This column is my 96th—and last—as Stanford’s president. Instead of the usual column, I write this as an open letter to you, our alumni, to thank you for your support, encouragement and dedication to Stanford.
When we began this journey together nearly 16 years ago, we could not have predicted how the journey would go or where it would lead. I am often asked what has surprised me most. My answer is “the incredible loyalty, affection and enthusiasm that our alumni have for this university.” You have been central to our success as an institution over the past 16 years.
Perhaps this was best illustrated in February 2008, when we announced a major expansion of our financial aid programs that dramatically improved scholarship assistance for lower- and middle-income families. I received more messages from you endorsing this effort than for any other action during my term.
We expected that the aid increases would cost approximately $15 million annually. Six months later, the financial crisis began; 18 months after our announcement, the value of the endowment had dropped by almost $5 billion. Working closely with John Etchemendy, PhD ’82—our remarkable provost, who has also served for 16 years—we made the decision not to cut financial aid and instead to reduce spending in essentially every other area of the university. By academic year 2010-11, the gap between financial aid income and the total financial aid costs had risen by over $40 million. In a difficult time for many, we desperately needed the help of alumni to sustain our financial aid programs.
You responded. Now, just eight years later, thanks to the excellent budgetary stewardship of the provost and your support, the effects of the financial crisis are largely behind us. More importantly, our university did the right thing, keeping its promise to students and their families. Working together, we made Stanford more affordable than it was a decade or two ago, countering a worrisome trend in higher education. Last year, almost 80 percent of our undergraduate students graduated with no debt!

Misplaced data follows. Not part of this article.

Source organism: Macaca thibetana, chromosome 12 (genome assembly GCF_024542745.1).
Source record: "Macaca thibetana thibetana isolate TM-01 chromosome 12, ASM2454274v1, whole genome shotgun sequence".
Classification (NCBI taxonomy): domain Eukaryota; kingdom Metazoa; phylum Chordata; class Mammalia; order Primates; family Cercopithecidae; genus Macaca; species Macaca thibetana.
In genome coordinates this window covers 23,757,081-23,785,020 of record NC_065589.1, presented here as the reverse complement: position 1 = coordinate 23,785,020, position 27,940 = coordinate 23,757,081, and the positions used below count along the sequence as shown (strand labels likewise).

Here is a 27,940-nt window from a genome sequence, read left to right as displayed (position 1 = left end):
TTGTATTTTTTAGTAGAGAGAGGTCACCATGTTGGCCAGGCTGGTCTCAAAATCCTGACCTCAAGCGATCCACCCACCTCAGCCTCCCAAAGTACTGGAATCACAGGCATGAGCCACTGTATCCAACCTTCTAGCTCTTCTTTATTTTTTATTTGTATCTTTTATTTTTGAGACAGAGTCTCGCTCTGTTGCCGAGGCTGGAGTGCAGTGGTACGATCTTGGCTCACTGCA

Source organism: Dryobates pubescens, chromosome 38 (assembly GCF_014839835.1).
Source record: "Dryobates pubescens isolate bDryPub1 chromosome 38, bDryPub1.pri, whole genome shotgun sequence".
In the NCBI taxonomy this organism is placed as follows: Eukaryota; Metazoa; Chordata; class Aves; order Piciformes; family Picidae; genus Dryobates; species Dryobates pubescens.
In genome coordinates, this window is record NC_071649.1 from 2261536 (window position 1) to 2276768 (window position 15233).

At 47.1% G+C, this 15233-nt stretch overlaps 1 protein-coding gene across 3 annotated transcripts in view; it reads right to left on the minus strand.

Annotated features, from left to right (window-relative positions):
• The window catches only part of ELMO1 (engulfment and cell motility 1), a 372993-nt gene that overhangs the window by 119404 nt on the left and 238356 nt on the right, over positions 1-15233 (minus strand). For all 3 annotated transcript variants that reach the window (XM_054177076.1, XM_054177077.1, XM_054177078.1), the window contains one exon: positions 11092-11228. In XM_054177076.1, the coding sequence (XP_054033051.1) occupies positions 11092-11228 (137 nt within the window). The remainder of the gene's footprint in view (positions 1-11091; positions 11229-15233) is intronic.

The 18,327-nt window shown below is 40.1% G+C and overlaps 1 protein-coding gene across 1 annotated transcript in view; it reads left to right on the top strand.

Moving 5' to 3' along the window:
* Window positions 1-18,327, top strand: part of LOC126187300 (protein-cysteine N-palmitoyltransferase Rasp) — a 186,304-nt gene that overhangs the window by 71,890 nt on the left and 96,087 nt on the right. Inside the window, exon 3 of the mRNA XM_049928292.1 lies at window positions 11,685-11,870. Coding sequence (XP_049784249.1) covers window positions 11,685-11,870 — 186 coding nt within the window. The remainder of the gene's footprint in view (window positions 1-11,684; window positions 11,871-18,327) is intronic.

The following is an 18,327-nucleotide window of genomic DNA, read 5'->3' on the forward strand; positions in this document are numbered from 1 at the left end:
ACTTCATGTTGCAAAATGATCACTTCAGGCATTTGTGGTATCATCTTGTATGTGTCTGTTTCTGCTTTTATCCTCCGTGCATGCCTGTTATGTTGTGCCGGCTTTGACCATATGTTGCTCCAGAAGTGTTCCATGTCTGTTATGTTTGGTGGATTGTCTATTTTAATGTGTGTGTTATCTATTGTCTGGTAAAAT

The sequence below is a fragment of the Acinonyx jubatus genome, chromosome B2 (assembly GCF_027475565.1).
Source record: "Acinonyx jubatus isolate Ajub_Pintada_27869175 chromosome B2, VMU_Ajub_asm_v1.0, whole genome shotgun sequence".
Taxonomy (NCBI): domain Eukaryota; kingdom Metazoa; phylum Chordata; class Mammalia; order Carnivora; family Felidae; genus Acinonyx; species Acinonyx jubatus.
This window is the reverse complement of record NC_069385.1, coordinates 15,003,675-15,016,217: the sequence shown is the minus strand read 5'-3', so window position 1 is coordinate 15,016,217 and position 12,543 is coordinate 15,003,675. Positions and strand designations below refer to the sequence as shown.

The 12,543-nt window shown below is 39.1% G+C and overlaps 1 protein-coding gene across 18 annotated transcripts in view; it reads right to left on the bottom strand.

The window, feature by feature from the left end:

While the financial crisis was probably the toughest challenge we faced, we have also celebrated wonderful new achievements for Stanford: an engineering quad that supports state-of-the-art multidisciplinary research, while restoring the brilliant Olmsted plan and setting new standards for sustainability; a LEED-platinum campus for the business school that enabled a bold redesign of the curriculum; the arts district with a stunning concert hall, an inspiring contemporary art museum and a home for the art department with greatly expanded studio spaces. These have all been possible through the support of so many friends and alumni, and we have loved celebrating each of these milestones with the community. And I have not even mentioned two Rose Bowl victories, 16 Directors’ Cups and 11 Nobel Prizes!
When asked about my favorite traditions, I mention opening day when our freshmen arrive and the campus is renewed, and, of course, our unique graduation celebration that combines ceremony and tradition with the creativity of the Wacky Walk. I always finish, however, with Reunion Homecoming and the opening Dinner on the Quad, seeing friends reunite and relish the time they spent together at Stanford. It feels like a family reunion, and I often use this story to explain to our freshmen that they are now a part of this Stanford family. Decades in the future, I predict they will find themselves in the same Quad on Thursday night of reunion celebrating with their Stanford friends.
Over the past 16 years, my wife, Andrea, and I have met alumni at more than a hundred events on campus and around the world. We have formed many treasured friendships, and we feel so proud and fortunate to be members of the Stanford family.
John Hennessy was the president of Stanford University.